This I think is now common practice in the Modern Orthodox world. However, something that I rarely see, and often irks me- is that when there is a zimmun led by women- I have never heard any reference to men at the table.

    I either hear: havah n’varekh (feminine form), or “chaveirotai n’varekh” (also feminine), and when I am at my own table, with women making a zimmun, I never hear “birshut ba’alat habayit, uvirshut ba’al habayit” or “birshut ba’alei habayit”

    It seems, that whenever women decide to make zimmun (often the same women who fight for egalitarianism in our religious practice) they exclude men as well!

    Just something to think about.

  2. Aaron


    There are enough things out there that are specific to Men, that I think it’s important to specifically mention both men and women instead of resorting to the “chaverai” or “kol ham’subin kan”.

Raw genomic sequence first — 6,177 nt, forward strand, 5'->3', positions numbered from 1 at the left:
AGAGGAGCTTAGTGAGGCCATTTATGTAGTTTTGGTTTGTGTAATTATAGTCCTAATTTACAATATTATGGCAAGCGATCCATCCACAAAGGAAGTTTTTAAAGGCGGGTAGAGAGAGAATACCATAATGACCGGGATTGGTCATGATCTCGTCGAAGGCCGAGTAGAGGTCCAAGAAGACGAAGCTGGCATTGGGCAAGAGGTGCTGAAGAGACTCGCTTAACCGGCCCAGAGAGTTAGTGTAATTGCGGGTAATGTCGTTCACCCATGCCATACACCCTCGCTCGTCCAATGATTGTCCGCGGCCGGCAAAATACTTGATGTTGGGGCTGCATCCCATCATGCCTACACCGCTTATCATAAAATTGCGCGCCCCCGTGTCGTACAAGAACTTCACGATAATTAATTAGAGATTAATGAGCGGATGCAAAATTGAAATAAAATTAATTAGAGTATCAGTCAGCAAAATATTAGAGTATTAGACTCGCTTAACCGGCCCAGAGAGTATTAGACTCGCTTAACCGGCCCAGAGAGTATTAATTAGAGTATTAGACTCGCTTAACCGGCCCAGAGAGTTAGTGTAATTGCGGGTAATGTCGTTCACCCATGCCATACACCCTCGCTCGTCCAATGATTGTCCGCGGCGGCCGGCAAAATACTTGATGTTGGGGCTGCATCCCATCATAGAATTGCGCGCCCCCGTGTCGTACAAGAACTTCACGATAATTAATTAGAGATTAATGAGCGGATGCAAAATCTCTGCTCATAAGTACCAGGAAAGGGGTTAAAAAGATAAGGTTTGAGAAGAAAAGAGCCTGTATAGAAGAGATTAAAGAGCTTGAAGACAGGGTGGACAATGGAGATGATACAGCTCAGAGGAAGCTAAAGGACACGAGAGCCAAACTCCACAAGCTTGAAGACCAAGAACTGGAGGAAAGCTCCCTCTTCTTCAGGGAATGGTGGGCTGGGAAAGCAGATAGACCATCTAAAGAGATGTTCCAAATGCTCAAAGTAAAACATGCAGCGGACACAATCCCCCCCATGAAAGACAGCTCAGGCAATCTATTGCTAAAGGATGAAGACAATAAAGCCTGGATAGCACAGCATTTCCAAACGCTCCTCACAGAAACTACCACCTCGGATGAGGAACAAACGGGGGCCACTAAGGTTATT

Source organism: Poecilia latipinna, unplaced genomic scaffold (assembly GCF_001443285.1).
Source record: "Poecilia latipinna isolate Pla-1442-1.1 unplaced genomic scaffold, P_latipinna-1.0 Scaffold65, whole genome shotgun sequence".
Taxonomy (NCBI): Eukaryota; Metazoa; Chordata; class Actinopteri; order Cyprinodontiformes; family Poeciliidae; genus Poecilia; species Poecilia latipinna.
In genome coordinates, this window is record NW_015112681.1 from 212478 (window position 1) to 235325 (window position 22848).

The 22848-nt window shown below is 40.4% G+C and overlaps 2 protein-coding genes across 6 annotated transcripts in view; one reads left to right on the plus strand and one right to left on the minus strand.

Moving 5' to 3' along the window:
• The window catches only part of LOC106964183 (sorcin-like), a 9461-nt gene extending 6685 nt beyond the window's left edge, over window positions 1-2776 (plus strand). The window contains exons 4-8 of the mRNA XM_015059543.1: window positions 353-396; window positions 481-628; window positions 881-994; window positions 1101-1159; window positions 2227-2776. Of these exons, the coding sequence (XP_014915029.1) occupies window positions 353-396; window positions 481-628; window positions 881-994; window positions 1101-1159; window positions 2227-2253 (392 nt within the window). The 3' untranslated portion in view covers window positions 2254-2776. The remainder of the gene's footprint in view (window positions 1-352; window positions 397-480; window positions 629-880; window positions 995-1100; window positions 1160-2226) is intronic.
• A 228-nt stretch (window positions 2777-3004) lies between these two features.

I think the women led zimun needs to become more of a common practice (that is taught in schools) for us to start nit-picking about the verbiage. Frankly, I think that many women are hesitant to include the men because they don’t know if the men will be comfortable included in a woman-led zimun. But we’d have to ask the women to find out.

    Women are only allowed to make the zimmun if there are fewer than three men around. The entire practice is discriminatory against women, so don’t start saying it’s the women excluding the men.

    Let’s swing the pendulum the other way a bit before we find a healthy middle ground.

  3. SW

    While I agree that women led zimun should be taught and highlighted in schools- I don’t think that “the entire practice is discriminatory towards women, so dont start saying its the women excluding the men.”

    Thats an unfair statement. Basically, what you are saying is that reverse-discrimination is ok. (Because they are often excluded, it is ok for them to exclude???)